The Ties That Bind

Oct 04, 10 The Ties That Bind
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This article was originally published at The Soulside Out.  Reprinted with permission.

The conclusion was far from inevitable.  Amidst the ruin of war, the seeds for a new society were being planted.  Poor whites took stock of their cultural and economic situation and a few realized that they had common cause with the newly freed black slaves.  They had both been victimized by a classically bourgeois system that benefitted the few at the expense of the many.  Soon, blacks and whites began organizing around labor and farming rights.  The powerbrokers in American society recognized this as a threat and began seeking ways to sow discord and disunity in the nascent labor movement.  It was a game as old as empire.

Entrenched power structures become very active right before a pre-Revolutionary period.  Although the Civil War proved to be the onset of dramatic changes in American society, the need for cheap labor was not abated by its result.  Although Southern planters no longer had access to free labor, the North was on the cusp of an industrial revolution spurred on by the war.  While white and black farmers began to unite throughout the south and west, black and white laborers also found common cause.  They united to strike for higher wages, shorter hours, and safer work conditions, culminating in the New Orleans general strike in 1892.  For the moneyed interests in this nation, this movement was becoming untenable.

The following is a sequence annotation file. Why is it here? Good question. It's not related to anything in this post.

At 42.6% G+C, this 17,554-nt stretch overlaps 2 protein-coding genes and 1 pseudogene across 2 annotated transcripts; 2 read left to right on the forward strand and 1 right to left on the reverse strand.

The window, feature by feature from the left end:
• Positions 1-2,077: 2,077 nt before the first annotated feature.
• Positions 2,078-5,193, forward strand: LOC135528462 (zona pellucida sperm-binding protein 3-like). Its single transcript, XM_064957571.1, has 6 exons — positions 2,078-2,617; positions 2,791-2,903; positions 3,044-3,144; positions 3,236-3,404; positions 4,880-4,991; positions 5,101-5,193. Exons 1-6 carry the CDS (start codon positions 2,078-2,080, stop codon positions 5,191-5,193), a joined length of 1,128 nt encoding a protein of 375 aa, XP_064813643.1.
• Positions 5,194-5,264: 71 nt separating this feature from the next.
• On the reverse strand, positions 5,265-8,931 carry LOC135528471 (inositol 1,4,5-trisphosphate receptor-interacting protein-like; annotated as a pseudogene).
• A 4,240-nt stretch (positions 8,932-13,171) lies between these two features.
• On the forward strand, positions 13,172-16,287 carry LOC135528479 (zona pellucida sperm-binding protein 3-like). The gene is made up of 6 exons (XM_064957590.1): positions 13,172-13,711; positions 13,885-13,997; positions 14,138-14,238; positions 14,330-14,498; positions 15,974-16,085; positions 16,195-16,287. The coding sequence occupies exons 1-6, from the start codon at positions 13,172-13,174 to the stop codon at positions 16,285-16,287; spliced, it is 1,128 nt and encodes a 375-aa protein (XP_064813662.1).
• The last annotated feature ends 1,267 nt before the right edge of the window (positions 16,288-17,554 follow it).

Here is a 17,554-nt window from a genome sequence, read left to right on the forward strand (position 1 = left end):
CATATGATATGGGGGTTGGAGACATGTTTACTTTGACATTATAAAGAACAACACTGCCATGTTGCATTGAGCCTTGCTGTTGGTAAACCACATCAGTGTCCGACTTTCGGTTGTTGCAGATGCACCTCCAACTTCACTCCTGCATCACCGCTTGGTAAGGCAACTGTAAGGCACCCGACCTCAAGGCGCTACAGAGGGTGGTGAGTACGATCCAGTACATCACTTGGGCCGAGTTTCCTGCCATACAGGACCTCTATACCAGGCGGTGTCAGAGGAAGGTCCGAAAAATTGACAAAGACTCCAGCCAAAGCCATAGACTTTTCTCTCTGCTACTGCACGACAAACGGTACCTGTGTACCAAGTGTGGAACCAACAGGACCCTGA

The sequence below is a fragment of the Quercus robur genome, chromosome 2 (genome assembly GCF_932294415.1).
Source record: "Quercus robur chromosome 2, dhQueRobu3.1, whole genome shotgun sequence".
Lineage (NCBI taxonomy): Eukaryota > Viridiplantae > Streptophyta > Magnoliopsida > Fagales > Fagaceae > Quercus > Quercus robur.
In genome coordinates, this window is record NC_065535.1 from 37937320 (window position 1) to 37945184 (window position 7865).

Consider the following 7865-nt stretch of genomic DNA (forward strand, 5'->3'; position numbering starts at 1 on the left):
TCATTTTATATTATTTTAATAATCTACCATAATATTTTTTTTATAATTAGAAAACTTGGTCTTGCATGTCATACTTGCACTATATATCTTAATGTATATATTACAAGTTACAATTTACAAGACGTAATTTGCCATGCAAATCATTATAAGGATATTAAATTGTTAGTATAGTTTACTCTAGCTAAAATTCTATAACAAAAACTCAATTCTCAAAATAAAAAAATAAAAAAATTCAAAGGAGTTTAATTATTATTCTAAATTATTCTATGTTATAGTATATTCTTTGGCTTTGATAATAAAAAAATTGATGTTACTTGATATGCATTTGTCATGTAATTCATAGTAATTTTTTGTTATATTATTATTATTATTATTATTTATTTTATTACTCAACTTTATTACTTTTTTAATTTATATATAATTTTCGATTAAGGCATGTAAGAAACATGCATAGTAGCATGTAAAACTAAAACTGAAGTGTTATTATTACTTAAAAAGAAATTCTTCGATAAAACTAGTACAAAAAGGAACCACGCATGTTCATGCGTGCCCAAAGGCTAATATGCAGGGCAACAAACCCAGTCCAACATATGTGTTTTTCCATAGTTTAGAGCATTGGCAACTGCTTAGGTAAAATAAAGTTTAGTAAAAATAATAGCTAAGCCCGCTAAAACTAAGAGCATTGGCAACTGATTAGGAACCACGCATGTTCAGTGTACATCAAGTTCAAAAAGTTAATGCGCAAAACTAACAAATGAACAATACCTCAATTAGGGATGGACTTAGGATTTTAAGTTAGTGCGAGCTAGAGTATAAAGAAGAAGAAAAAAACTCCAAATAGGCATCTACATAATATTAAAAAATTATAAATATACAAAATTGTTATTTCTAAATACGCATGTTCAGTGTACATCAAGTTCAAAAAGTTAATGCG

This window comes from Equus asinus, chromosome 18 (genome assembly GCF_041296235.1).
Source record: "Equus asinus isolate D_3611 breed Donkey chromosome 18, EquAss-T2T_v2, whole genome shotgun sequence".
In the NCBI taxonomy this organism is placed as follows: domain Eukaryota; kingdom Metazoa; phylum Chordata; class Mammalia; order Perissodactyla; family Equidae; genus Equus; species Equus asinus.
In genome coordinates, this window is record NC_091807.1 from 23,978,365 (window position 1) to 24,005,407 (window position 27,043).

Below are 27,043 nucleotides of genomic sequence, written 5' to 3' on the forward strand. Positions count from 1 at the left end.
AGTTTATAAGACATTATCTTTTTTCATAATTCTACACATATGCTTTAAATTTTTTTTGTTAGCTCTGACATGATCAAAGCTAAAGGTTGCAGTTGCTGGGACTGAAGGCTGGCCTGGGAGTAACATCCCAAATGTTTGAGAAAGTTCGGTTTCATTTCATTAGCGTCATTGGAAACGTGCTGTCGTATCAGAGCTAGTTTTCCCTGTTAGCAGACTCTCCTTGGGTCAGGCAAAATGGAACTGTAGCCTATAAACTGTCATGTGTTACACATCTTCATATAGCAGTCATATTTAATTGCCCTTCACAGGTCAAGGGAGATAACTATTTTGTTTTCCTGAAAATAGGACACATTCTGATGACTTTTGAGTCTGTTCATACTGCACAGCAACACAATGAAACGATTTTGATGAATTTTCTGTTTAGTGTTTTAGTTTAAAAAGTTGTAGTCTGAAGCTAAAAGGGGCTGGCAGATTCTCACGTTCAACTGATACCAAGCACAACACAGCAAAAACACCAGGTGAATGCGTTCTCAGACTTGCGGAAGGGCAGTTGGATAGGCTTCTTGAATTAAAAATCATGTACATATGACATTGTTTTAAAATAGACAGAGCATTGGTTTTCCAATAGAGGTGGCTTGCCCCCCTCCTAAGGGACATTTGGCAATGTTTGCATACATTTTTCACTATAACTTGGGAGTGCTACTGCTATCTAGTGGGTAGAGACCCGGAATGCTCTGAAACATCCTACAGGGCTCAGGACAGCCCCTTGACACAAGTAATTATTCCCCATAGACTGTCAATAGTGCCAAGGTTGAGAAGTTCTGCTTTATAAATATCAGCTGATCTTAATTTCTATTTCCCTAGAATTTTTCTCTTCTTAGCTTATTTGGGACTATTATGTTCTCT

Deeply entrenched notions of white supremacy coupled with state sponsored efforts to quash labor movements ensured that black and white workers would never unify fully.  The same arbitrary racial constructs that permitted two centuries of chattel slavery also kept blacks subjugated for another one hundred years after they were freed, and inhibited many whites from unifying around common economic goals that may have resulted in a freer, more equitable, and more just society.

Alas, these are lessons that still have not been internalized by a large number of people.  For the last thirty years, conservatives in this nation have waged an economic and cultural war that has appealed to the base prejudices of millions of people while seeking to undo New Deal and Great Society gains.  While this war raged on, oligarchs were busy stealing trillions of dollars.  These actions exacerbated the decline of the middle class and the cycle of poverty that inhibits the type of social mobility that is supposed to form the backbone of the American dream.

After years of stagnant wages, harsh politics, and war mongering based upon official state lies, many people were justifiably upset after the economic collapse of 2008.  It was a moment that could have galvanized the nation, a moment when people rose up and united against the corporatocracy that the United States had become.  However, cynical politicians and their corporate backers seized this energy and turned a scared populace against itself.  By turning the citizenry against each other, the entrenched powers were able to avoid the bottom-up revolution that was sure to completely reverse the balance of power.

The post-Reconstruction labor movement is merely one example of people in this nation voting against their economic interests because of racial or economic prejudice.   This pattern has been repeated throughout the world across the ages.  However, if humans are going to progress as a species, they must forge alliances across the arbitrary, specious things that divide humans.  Uniting behind common economic interests in order to combat the dehumanizing forces of corporate greed is a good place to start.  If recent history is illustrative, we have a long road to travel.

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